With the 15th pick in the 2012 NBA draft, The Philadelphia 76ers selected Maurice Harkless out of St. John’s University. The Sixers then traded a lottery-protected first round pick for next year’s draft to the Miami Heat for the rights to a guy many thought they should have drafted all along: big man Arnett Moultrie out of Mississippi State.
Moultrie was exactly the kind of role player that was going to help this team get to the postseason — an athletic big man who was an aggressive rebounder and had a knack for getting to the rim and finishing.
Unfortunately for Moultrie, getting drafted by the Sixers meant having Doug Collins as your head coach. Like Evan Turner and Nikola Vucevic before him, Moultrie was forced to the bench. Collins refuses to play rookies, which is part of the reason no one realized how good Vucevic was when they gave him up.
Even with this team at 30-43, Moultrie has barely played. He’s only averaging 10 minutes a game, but his per 36 minute numbers stand at 11.1 points and 9.7 rebounds. His Player Efficiency Rating (PER) stands at 16.2, which would put him seventh among rookies if he had enough minutes to qualify.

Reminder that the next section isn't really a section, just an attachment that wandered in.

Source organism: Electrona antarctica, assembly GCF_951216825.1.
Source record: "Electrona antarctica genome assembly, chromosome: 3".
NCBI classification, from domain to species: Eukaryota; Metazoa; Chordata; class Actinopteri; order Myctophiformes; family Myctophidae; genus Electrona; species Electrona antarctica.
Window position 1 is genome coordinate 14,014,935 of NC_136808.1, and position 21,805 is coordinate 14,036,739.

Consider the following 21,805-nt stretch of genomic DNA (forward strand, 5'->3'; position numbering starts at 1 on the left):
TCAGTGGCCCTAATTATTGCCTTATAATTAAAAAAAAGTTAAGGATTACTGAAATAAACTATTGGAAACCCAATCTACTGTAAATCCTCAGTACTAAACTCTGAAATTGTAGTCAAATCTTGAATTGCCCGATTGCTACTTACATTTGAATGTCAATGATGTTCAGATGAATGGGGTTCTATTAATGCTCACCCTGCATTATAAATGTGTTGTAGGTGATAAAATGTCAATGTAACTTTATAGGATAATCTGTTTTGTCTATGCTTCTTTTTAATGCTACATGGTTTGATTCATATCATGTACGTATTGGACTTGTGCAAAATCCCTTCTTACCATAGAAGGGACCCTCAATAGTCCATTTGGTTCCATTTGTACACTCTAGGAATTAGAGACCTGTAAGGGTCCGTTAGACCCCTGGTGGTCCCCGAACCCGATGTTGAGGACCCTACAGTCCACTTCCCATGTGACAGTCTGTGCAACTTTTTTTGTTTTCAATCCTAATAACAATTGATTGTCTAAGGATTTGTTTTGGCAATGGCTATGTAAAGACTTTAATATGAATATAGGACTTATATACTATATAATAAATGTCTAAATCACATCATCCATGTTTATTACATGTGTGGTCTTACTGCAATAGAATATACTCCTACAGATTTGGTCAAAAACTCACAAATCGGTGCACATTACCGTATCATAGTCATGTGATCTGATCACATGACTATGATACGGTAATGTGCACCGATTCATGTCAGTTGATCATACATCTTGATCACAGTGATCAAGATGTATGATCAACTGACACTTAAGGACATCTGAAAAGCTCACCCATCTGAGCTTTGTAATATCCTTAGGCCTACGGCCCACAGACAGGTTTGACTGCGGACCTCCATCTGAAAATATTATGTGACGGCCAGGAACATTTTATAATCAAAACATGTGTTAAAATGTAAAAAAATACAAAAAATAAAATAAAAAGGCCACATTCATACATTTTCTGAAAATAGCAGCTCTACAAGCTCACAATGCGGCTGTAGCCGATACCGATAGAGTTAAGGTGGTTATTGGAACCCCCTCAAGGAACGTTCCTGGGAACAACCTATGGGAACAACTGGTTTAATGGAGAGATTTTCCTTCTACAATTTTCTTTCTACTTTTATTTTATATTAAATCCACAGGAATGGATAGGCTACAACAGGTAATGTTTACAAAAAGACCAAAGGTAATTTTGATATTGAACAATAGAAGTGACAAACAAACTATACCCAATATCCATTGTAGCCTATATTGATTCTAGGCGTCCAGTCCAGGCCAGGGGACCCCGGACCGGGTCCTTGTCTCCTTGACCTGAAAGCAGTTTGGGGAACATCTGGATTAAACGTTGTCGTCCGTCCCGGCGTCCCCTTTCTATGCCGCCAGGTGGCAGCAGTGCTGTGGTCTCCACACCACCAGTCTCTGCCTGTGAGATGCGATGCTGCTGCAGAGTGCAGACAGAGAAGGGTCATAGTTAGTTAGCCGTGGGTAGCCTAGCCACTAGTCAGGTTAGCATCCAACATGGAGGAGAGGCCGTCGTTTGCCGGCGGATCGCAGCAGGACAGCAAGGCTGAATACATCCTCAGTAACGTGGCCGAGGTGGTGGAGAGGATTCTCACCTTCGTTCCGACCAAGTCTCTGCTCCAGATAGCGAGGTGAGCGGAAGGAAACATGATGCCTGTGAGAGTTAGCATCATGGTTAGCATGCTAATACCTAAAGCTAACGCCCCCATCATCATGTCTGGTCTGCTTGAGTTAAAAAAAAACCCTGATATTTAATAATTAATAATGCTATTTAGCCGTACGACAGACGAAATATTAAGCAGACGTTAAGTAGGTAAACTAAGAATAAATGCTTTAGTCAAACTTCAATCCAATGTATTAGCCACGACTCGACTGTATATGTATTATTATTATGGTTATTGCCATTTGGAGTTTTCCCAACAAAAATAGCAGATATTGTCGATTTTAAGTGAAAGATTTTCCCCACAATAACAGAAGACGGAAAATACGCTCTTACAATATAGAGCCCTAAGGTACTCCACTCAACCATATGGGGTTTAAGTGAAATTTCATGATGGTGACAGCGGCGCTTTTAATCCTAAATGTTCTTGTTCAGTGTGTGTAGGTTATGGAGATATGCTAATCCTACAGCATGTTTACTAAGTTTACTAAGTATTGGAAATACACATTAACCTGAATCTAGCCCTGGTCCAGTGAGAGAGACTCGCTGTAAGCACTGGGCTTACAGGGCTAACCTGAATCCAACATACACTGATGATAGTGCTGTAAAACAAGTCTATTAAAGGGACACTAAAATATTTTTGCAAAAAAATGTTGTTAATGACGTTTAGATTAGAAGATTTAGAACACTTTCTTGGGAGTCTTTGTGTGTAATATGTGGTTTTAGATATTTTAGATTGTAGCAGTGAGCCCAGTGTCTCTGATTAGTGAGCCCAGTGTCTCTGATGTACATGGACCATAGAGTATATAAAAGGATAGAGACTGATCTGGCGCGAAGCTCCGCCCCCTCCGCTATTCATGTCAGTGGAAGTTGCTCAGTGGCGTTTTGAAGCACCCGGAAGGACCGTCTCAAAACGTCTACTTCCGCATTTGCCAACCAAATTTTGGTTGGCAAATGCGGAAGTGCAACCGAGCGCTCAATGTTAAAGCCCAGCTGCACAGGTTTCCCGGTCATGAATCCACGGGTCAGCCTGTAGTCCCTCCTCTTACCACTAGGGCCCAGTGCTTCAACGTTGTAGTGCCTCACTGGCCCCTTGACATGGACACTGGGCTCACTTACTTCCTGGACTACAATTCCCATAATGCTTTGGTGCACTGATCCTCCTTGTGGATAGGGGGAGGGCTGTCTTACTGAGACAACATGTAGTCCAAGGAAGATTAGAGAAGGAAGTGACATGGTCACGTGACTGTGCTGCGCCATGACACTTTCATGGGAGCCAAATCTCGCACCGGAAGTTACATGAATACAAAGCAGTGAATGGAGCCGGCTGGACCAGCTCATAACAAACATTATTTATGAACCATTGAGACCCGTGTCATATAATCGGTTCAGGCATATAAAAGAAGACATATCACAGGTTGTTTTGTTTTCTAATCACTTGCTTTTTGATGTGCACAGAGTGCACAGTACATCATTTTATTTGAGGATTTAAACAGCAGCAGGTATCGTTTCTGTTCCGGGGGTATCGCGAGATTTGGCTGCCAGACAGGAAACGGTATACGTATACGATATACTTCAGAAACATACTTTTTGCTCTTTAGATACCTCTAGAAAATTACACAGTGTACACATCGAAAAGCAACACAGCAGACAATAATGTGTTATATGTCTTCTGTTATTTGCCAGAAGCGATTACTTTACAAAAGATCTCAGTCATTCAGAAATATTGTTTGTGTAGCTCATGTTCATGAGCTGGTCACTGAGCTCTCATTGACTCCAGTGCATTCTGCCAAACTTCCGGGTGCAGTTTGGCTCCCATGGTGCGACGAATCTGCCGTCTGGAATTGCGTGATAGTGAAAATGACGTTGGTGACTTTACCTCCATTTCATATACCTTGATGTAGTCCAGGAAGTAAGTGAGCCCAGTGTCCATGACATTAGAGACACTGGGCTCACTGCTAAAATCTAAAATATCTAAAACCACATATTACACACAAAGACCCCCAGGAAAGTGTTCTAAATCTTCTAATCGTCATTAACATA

It hasn’t been all good for Moultrie this year. He has looked lost at times on defense and has struggled mightily defending the pick-and-roll. But as a rookie, when your team is out of it, you should be given the opportunity to work through your mistakes and learn by playing rather than watching from the sideline.
The Sixers have nothing to lose by playing him and he certainly won’t be any worse than what Lavoy Allen gives them as the backup big off the bench. The lottery-bound Sixers won’t lose the pick in the Moultrie trade this year, but it is time to see if he can be a part of their long-term plans.